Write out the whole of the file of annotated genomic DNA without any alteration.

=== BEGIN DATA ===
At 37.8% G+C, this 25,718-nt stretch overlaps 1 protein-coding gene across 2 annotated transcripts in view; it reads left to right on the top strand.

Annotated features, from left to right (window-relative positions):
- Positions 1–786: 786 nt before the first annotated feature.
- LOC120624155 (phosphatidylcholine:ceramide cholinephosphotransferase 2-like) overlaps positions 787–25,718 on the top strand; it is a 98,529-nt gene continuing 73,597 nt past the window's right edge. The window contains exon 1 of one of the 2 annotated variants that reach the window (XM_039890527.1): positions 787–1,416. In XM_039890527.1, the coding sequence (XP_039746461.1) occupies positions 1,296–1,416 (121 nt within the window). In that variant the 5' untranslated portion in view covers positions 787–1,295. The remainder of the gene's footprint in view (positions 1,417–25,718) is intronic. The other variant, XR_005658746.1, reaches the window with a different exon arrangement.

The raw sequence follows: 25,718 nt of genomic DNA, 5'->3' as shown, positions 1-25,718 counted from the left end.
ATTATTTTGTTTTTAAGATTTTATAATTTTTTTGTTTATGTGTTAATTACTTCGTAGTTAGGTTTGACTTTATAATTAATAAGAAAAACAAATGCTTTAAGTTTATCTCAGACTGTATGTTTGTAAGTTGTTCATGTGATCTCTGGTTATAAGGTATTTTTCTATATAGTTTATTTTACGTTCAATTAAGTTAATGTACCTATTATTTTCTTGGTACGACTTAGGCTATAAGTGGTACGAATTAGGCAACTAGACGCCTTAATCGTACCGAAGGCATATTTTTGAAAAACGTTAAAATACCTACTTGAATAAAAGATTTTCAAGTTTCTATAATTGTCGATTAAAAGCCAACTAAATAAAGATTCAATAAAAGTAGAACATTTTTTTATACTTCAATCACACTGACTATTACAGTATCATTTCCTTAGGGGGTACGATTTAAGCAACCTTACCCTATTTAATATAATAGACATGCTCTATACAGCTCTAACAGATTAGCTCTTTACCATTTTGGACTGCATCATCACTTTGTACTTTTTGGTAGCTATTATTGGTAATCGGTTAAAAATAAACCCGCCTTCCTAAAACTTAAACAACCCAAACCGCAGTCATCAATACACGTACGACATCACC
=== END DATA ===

At 37.8% G+C, this 25,718-nt stretch overlaps 1 protein-coding gene across 2 annotated transcripts in view; it reads left to right on the top strand.

Annotated features, from left to right (window-relative positions):
- Positions 1–786: 786 nt before the first annotated feature.
- LOC120624155 (phosphatidylcholine:ceramide cholinephosphotransferase 2-like) overlaps positions 787–25,718 on the top strand; it is a 98,529-nt gene continuing 73,597 nt past the window's right edge. The window contains exon 1 of one of the 2 annotated variants that reach the window (XM_039890527.1): positions 787–1,416. In XM_039890527.1, the coding sequence (XP_039746461.1) occupies positions 1,296–1,416 (121 nt within the window). In that variant the 5' untranslated portion in view covers positions 787–1,295. The remainder of the gene's footprint in view (positions 1,417–25,718) is intronic. The other variant, XR_005658746.1, reaches the window with a different exon arrangement.

The raw sequence follows: 25,718 nt of genomic DNA, 5'->3' as shown, positions 1-25,718 counted from the left end.
ATTATTTTGTTTTTAAGATTTTATAATTTTTTTGTTTATGTGTTAATTACTTCGTAGTTAGGTTTGACTTTATAATTAATAAGAAAAACAAATGCTTTAAGTTTATCTCAGACTGTATGTTTGTAAGTTGTTCATGTGATCTCTGGTTATAAGGTATTTTTCTATATAGTTTATTTTACGTTCAATTAAGTTAATGTACCTATTATTTTCTTGGTACGACTTAGGCTATAAGTGGTACGAATTAGGCAACTAGACGCCTTAATCGTACCGAAGGCATATTTTTGAAAAACGTTAAAATACCTACTTGAATAAAAGATTTTCAAGTTTCTATAATTGTCGATTAAAAGCCAACTAAATAAAGATTCAATAAAAGTAGAACATTTTTTTATACTTCAATCACACTGACTATTACAGTATCATTTCCTTAGGGGGTACGATTTAAGCAACCTTACCCTATTTAATATAATAGACATGCTCTATACAGCTCTAACAGATTAGCTCTTTACCATTTTGGACTGCATCATCACTTTGTACTTTTTGGTAGCTATTATTGGTAATCGGTTAAAAATAAACCCGCCTTCCTAAAACTTAAACAACCCAAACCGCAGTCATCAATACACGTACGACATCACC